Base your screen size on your viewing distance, your budget, and how much High Definition TV you expect to watch. As a guideline, a 50- to 60-inch diagonal HDTV screen can be viewed with High Definition programs or HD-DVD/Blu-ray HD discs from 8 to 10 feet away. If you watch lots of Standard TV (non-HD) or regular DVD, it looks better from farther back or on a smaller screen. A 50-inch screen is a nice workable big-screen image with lots of impact in most average-size living rooms. For smaller rooms and dens where you’ll be closer, look at 42-inch or smaller diagonal screens.
Plasma or LCD?
Plasma flat panels deliver a vivid picture and deep blacks over wide horizontal viewing angles with no picture degradation. However, when viewed from extreme angles, LCD flat panels and rear-projection DLP and LCD sets tend to have grayish blacks, lowered contrast or less brightness. It varies with the brand, so in the store view the screen from the front and then from the side to see if the picture quality degrades at angles away from the front. The best LCD panels from Sony, Samsung, and a few others are much improved in this respect compared with some off-brand models that may have very low prices. If you view the set mostly head-on, don’t worry about this factor.
Consider a video projector and separate screen only if you plan to watch HDTV or DVD in an almost totally darkened room or in a dedicated home theater. Excellent front projectors like the new Panasonic PT-AX200U have become quite affordable, with prices in the $1500 range or less, and they can deliver spectacular big-screen images in dark rooms.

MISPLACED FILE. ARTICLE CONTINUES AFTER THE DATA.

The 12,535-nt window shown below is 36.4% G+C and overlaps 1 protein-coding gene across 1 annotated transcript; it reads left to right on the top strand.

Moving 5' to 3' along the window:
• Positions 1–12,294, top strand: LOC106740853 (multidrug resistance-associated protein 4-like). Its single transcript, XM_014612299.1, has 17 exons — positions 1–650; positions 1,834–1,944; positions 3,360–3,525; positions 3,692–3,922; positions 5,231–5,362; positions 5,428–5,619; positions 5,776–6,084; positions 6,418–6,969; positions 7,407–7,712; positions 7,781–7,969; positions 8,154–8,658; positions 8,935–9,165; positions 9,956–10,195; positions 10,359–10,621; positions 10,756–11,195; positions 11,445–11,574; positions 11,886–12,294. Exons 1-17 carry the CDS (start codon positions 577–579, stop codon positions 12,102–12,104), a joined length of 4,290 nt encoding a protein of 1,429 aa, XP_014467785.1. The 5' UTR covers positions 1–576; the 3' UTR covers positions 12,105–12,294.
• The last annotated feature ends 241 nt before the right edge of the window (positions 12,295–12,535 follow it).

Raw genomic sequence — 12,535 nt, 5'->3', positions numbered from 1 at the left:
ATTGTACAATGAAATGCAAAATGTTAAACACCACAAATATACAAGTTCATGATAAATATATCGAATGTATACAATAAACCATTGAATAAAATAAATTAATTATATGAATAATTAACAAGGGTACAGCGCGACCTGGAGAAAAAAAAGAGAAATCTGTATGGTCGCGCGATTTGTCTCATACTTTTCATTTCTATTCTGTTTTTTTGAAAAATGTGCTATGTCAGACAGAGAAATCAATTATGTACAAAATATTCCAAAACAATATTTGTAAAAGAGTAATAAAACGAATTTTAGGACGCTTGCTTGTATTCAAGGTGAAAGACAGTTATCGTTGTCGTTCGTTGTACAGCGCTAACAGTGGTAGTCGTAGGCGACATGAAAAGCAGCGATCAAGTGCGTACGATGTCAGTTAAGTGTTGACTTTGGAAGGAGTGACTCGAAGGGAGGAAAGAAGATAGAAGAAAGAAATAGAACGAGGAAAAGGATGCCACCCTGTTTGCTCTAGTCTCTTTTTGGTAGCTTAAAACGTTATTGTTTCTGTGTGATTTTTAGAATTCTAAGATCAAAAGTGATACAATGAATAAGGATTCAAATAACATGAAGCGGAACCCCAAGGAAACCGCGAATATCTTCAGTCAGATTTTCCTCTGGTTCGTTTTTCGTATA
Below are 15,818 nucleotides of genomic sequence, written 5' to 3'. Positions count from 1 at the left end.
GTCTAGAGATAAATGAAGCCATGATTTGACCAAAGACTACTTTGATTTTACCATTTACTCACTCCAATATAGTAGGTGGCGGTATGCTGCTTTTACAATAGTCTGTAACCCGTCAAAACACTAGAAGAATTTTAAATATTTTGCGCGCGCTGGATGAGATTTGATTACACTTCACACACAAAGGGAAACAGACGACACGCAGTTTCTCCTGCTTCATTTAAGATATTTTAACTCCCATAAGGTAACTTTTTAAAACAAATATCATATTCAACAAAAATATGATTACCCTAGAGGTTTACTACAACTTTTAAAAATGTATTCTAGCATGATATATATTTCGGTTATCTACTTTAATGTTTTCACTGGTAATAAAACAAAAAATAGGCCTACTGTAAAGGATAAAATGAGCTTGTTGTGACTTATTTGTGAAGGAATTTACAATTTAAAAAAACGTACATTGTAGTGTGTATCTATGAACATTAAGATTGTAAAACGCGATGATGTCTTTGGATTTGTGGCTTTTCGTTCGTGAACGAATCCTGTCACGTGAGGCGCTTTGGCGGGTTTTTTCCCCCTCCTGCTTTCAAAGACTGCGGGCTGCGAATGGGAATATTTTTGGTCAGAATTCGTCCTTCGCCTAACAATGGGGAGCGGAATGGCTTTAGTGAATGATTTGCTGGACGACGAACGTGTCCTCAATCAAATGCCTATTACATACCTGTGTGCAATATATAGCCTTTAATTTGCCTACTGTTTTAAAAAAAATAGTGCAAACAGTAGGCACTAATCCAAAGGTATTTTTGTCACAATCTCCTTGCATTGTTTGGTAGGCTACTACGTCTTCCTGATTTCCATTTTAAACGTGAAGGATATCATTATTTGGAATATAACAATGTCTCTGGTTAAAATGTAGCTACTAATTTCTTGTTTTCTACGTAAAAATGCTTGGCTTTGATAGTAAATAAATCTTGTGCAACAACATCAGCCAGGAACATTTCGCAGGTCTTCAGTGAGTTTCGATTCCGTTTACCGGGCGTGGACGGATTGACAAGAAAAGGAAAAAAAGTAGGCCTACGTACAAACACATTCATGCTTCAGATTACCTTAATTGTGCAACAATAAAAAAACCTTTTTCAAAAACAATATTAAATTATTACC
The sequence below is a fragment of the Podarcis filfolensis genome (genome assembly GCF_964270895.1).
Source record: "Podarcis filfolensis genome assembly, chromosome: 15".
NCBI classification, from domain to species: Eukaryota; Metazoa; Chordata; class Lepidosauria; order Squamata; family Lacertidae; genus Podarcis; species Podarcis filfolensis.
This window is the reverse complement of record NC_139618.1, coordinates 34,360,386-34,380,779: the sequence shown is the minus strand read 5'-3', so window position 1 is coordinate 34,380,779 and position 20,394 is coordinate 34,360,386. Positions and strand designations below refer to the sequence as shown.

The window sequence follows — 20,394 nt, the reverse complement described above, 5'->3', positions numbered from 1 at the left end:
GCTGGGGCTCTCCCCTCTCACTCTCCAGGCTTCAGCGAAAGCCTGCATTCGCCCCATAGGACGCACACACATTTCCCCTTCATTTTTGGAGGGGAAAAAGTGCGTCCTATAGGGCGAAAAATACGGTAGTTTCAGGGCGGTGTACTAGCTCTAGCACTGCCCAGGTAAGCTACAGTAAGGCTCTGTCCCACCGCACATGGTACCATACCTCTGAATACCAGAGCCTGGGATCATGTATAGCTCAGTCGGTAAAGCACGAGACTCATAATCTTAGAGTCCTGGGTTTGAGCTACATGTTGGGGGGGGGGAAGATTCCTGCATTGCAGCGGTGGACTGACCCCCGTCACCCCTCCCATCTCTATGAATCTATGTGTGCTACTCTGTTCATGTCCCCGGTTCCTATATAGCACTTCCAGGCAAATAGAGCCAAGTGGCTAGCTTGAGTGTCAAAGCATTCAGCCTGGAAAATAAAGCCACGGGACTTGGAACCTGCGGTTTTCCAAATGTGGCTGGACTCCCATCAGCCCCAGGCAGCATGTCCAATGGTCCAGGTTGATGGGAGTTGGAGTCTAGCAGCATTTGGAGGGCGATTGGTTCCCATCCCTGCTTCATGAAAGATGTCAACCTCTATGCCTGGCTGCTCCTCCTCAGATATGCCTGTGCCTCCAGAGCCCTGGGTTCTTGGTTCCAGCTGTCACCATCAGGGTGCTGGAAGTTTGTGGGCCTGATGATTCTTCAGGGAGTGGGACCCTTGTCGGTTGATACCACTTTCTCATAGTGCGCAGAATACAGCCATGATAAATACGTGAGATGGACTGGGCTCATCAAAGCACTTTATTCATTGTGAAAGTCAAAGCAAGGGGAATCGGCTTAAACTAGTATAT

Most plasma screens have glass front panels that may cause distracting reflections or distortions if a bright window is opposite the TV on the other side of the room; LCD panels usually have a type of non-reflective plastic that is much less prone to reflections. A factor only if your room has lots of bright uncovered windows.
If using less energy is a significant factor for you, plasmas tend to use more power and give off more heat than LCD screens, although some new plasma sets (Panasonic) are claiming reduced energy consumption. You can check this in a store: put your hand over the top of the set and see how much heat is generated. If the set gives off lots of heat, you can figure it’s sucking up quite a bit of energy. A brochure or web site will normally state the power consumption in watts, if you can read the fine print. The power pigs will eat up about 400 watts; the less hungry LCD panels and DLP/LCD rear-projection sets, about 220 to 250 watts.
Thick or Thin
Everyone is gaga over the wall-mountable flat-panel plasma or LCD displays, but overlooked in the rush to get a flat panel is the fact that the best DLP or LCD rear-projection sets, while lacking the sexy thin profile of the flat panels, are able to deliver stunning big-screen images for significantly less money than a comparable plasma or LCD flat panel. Moreover, they’re thinner than they used to be. Don’t ignore the rear-projection sets; many are relatively big-screen bargains.